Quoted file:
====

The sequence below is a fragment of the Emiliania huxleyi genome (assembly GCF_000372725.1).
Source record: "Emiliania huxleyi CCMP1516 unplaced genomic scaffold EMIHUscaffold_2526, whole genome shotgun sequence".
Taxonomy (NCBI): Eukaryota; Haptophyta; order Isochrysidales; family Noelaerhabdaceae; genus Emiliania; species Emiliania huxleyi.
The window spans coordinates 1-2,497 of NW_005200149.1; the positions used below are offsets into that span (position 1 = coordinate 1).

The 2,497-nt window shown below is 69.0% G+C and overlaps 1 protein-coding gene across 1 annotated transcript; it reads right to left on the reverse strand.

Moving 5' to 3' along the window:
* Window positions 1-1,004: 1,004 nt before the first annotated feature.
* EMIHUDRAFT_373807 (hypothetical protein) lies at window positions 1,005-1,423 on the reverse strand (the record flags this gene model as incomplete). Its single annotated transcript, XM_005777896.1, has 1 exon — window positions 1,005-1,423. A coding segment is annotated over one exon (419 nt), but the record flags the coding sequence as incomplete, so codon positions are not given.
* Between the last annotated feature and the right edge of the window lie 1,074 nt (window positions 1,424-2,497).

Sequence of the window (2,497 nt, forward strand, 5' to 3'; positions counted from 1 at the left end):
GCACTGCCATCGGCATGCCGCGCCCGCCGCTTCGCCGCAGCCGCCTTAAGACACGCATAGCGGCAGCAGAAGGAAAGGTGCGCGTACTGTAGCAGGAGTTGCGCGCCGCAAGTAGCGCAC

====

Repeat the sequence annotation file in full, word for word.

The sequence below is a fragment of the Emiliania huxleyi genome (assembly GCF_000372725.1).
Source record: "Emiliania huxleyi CCMP1516 unplaced genomic scaffold EMIHUscaffold_2526, whole genome shotgun sequence".
Taxonomy (NCBI): Eukaryota; Haptophyta; order Isochrysidales; family Noelaerhabdaceae; genus Emiliania; species Emiliania huxleyi.
The window spans coordinates 1-2,497 of NW_005200149.1; the positions used below are offsets into that span (position 1 = coordinate 1).

The 2,497-nt window shown below is 69.0% G+C and overlaps 1 protein-coding gene across 1 annotated transcript; it reads right to left on the reverse strand.

Moving 5' to 3' along the window:
* Window positions 1-1,004: 1,004 nt before the first annotated feature.
* EMIHUDRAFT_373807 (hypothetical protein) lies at window positions 1,005-1,423 on the reverse strand (the record flags this gene model as incomplete). Its single annotated transcript, XM_005777896.1, has 1 exon — window positions 1,005-1,423. A coding segment is annotated over one exon (419 nt), but the record flags the coding sequence as incomplete, so codon positions are not given.
* Between the last annotated feature and the right edge of the window lie 1,074 nt (window positions 1,424-2,497).

Sequence of the window (2,497 nt, forward strand, 5' to 3'; positions counted from 1 at the left end):
GCACTGCCATCGGCATGCCGCGCCCGCCGCTTCGCCGCAGCCGCCTTAAGACACGCATAGCGGCAGCAGAAGGAAAGGTGCGCGTACTGTAGCAGGAGTTGCGCGCCGCAAGTAGCGCAC